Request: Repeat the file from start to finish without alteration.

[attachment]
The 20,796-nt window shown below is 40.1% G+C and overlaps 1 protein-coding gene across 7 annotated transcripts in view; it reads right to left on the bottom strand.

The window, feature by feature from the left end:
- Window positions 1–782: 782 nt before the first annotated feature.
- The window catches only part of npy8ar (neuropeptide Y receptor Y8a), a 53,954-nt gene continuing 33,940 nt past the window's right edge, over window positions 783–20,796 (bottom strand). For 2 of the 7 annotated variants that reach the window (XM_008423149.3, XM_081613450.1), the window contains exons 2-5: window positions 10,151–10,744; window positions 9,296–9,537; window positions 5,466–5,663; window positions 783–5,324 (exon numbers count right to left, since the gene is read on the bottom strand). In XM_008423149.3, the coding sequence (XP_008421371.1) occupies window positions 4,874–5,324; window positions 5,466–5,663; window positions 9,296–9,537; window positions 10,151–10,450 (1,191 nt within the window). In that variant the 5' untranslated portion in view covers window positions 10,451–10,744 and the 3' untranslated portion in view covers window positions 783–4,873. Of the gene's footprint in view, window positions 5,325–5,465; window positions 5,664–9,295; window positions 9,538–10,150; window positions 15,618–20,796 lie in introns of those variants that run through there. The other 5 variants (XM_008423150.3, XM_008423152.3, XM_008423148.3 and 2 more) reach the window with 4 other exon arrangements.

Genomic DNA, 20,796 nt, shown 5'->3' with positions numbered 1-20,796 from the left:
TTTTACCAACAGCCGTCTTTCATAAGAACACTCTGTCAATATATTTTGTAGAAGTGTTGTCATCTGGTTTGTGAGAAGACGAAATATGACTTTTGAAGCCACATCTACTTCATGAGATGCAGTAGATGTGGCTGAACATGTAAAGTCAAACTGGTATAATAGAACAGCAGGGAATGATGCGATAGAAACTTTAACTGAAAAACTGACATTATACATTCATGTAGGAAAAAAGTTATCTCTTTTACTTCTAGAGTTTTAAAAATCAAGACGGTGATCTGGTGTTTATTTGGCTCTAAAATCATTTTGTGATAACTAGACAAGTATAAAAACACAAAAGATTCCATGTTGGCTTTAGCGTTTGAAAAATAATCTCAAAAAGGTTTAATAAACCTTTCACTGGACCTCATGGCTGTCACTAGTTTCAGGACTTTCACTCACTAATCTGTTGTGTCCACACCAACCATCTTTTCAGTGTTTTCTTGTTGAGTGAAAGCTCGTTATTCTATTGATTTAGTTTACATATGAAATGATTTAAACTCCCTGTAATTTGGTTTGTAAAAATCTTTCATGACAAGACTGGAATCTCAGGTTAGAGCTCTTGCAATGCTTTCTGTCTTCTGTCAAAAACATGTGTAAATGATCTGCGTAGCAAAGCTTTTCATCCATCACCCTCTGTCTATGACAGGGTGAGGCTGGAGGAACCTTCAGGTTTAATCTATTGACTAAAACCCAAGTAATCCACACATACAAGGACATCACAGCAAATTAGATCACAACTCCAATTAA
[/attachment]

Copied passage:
The 20,796-nt window shown below is 40.1% G+C and overlaps 1 protein-coding gene across 7 annotated transcripts in view; it reads right to left on the bottom strand.

The window, feature by feature from the left end:
- Window positions 1–782: 782 nt before the first annotated feature.
- The window catches only part of npy8ar (neuropeptide Y receptor Y8a), a 53,954-nt gene continuing 33,940 nt past the window's right edge, over window positions 783–20,796 (bottom strand). For 2 of the 7 annotated variants that reach the window (XM_008423149.3, XM_081613450.1), the window contains exons 2-5: window positions 10,151–10,744; window positions 9,296–9,537; window positions 5,466–5,663; window positions 783–5,324 (exon numbers count right to left, since the gene is read on the bottom strand). In XM_008423149.3, the coding sequence (XP_008421371.1) occupies window positions 4,874–5,324; window positions 5,466–5,663; window positions 9,296–9,537; window positions 10,151–10,450 (1,191 nt within the window). In that variant the 5' untranslated portion in view covers window positions 10,451–10,744 and the 3' untranslated portion in view covers window positions 783–4,873. Of the gene's footprint in view, window positions 5,325–5,465; window positions 5,664–9,295; window positions 9,538–10,150; window positions 15,618–20,796 lie in introns of those variants that run through there. The other 5 variants (XM_008423150.3, XM_008423152.3, XM_008423148.3 and 2 more) reach the window with 4 other exon arrangements.

Genomic DNA, 20,796 nt, shown 5'->3' with positions numbered 1-20,796 from the left:
TTTTACCAACAGCCGTCTTTCATAAGAACACTCTGTCAATATATTTTGTAGAAGTGTTGTCATCTGGTTTGTGAGAAGACGAAATATGACTTTTGAAGCCACATCTACTTCATGAGATGCAGTAGATGTGGCTGAACATGTAAAGTCAAACTGGTATAATAGAACAGCAGGGAATGATGCGATAGAAACTTTAACTGAAAAACTGACATTATACATTCATGTAGGAAAAAAGTTATCTCTTTTACTTCTAGAGTTTTAAAAATCAAGACGGTGATCTGGTGTTTATTTGGCTCTAAAATCATTTTGTGATAACTAGACAAGTATAAAAACACAAAAGATTCCATGTTGGCTTTAGCGTTTGAAAAATAATCTCAAAAAGGTTTAATAAACCTTTCACTGGACCTCATGGCTGTCACTAGTTTCAGGACTTTCACTCACTAATCTGTTGTGTCCACACCAACCATCTTTTCAGTGTTTTCTTGTTGAGTGAAAGCTCGTTATTCTATTGATTTAGTTTACATATGAAATGATTTAAACTCCCTGTAATTTGGTTTGTAAAAATCTTTCATGACAAGACTGGAATCTCAGGTTAGAGCTCTTGCAATGCTTTCTGTCTTCTGTCAAAAACATGTGTAAATGATCTGCGTAGCAAAGCTTTTCATCCATCACCCTCTGTCTATGACAGGGTGAGGCTGGAGGAACCTTCAGGTTTAATCTATTGACTAAAACCCAAGTAATCCACACATACAAGGACATCACAGCAAATTAGATCACAACTCCAATTAA